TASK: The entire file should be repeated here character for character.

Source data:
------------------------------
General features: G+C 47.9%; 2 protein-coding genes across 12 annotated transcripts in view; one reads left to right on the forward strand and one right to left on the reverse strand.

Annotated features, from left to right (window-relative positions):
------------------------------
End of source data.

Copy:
General features: G+C 47.9%; 2 protein-coding genes across 12 annotated transcripts in view; one reads left to right on the forward strand and one right to left on the reverse strand.

Annotated features, from left to right (window-relative positions):